Maine Preservation wants to help preserve your historic property so badly, it might even offer to buy the place if it can line up the right buyer to whom it can turn around and sell it.

The historic preservation group, based in Yarmouth, has expanded its role from that of an advocate to include being a direct facilitator of sale transactions involving historic properties in need of preservation or rehabilitation. Its Protect and Sell program markets historic Maine properties and secures buyers committed to maintaining or refurbishing the buildings if necessary.

In some cases, Maine Preservation purchases and then immediately resells properties to secure financial incentives for the deal such as historic preservation tax credits or grants.

The program matches sellers who want to safeguard their property’s future with preservation-minded buyers. Since 2015, Maine Preservation has facilitated the sale of six historic properties, including the Grand Trunk Railroad Depot in Yarmouth and the Cosmopolitan Club in Bath. The group said it would like to be doing a lot more deals and is trying to raise awareness of the services it offers.

“Most historic buildings are being preserved by the private sector, and this is an opportunity to transfer properties from the hands of an owner that may not be able to rehabilitate and maintain it to an owner who not only has the ability but also agrees to acquire it with a preservation easement,” Maine Preservation Executive Director Greg Paxton said.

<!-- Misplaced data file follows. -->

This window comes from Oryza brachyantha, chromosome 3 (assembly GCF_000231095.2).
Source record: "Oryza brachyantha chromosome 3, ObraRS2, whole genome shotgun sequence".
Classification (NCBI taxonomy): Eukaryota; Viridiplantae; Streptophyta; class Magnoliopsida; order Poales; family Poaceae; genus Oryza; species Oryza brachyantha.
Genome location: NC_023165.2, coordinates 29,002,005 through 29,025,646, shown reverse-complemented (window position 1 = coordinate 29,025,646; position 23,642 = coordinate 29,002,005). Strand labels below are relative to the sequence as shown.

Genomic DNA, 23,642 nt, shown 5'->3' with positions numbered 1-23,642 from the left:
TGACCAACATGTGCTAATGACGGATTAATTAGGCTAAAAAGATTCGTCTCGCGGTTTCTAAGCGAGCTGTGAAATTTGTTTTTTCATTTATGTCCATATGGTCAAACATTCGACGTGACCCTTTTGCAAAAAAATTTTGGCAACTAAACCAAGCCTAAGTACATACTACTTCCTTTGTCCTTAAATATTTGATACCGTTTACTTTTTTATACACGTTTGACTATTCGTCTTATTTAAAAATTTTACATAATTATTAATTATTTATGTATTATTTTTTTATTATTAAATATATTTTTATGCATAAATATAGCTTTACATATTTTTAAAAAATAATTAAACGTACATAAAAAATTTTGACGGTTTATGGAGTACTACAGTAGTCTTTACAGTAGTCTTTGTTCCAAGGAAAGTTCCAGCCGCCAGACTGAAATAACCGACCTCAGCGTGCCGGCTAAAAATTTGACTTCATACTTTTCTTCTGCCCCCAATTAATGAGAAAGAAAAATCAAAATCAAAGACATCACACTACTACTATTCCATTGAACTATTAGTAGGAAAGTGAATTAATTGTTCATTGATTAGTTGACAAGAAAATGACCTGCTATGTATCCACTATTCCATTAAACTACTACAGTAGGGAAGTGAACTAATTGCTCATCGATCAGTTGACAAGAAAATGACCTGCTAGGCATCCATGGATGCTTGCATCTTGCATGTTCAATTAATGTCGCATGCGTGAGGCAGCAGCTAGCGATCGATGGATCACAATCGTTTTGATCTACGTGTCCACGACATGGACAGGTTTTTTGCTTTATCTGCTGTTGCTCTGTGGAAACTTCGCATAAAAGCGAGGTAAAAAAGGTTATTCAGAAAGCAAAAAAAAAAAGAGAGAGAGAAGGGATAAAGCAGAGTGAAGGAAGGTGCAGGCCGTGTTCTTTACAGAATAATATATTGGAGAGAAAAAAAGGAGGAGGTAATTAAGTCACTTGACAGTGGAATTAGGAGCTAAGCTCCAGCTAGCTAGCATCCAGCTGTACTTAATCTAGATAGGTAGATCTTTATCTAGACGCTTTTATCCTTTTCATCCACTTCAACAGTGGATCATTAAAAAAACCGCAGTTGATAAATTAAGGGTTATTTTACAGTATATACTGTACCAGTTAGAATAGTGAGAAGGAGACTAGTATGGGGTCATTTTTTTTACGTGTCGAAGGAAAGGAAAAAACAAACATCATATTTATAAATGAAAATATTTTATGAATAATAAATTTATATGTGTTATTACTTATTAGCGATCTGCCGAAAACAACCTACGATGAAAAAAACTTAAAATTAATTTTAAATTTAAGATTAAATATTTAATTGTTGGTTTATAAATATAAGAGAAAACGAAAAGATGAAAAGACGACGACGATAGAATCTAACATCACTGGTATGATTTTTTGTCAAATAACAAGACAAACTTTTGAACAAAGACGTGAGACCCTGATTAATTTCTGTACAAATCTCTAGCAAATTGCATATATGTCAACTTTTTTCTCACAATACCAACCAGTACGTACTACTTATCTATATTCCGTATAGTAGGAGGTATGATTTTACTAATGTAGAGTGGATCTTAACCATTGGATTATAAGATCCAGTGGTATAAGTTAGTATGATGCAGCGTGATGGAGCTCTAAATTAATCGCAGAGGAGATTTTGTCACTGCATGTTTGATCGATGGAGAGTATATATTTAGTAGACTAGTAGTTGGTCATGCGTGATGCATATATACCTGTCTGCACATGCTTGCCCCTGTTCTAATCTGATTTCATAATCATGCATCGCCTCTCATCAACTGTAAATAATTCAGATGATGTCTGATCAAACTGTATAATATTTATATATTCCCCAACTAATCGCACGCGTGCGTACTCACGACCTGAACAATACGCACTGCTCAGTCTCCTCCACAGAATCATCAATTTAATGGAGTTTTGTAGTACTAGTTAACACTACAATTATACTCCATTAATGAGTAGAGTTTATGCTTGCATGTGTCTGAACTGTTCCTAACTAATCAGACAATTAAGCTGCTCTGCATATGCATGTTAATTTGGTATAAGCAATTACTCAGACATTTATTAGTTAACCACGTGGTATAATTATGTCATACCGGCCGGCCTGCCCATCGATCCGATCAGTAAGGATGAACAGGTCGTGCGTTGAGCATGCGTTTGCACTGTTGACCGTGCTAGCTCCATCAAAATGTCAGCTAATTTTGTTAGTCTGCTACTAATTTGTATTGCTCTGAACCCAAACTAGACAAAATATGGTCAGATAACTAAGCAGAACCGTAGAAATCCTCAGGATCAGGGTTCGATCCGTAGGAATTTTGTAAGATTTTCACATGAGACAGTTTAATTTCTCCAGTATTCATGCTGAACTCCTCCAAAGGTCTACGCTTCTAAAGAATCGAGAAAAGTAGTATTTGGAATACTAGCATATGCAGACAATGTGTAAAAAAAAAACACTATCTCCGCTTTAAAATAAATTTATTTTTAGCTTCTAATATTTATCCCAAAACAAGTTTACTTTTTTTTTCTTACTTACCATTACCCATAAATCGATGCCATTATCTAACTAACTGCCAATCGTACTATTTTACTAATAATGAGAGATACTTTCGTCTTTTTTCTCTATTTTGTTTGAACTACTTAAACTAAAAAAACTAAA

A preservation easement is a legally binding agreement entered into voluntarily by a property owner to ensure that the architectural and landscape qualities of a historic property will not be destroyed, according to the group. An owner grants the responsibility to protect the historic property to Maine Preservation without relinquishing ownership.


A preservation easement is filed with the deed to the property, attaching itself permanently to the deed and thus protecting the property forever, even through subsequent sales. Preservation easements protect historic properties in a manner similar to how conservation easements protect land and natural resources. Since many historic properties are located in natural settings worthy of conservation, the two easements can be combined to ensure the protection of all historic and natural features of a property, according to Maine Preservation.

Maine is littered with historically significant properties that would benefit from preservation easements, but there are a number of barriers to historic preservation. Ali Barrionuevo, Maine Preservation’s real estate manager, said not every property owner has the financial resources to make such a binding commitment.

Maine Preservation’s office is located in this historic building on Main Street in Yarmouth. Staff photo by Shawn Patrick Ouellette/Staff Photographer Buy this Photo

“A lot of people in Maine are strapped,” she said. “They don’t have a lot of money to put towards rehabilitating a home, (which is) sometimes a really difficult thing to do, generally. And that’s where I think this program could come in and help them.”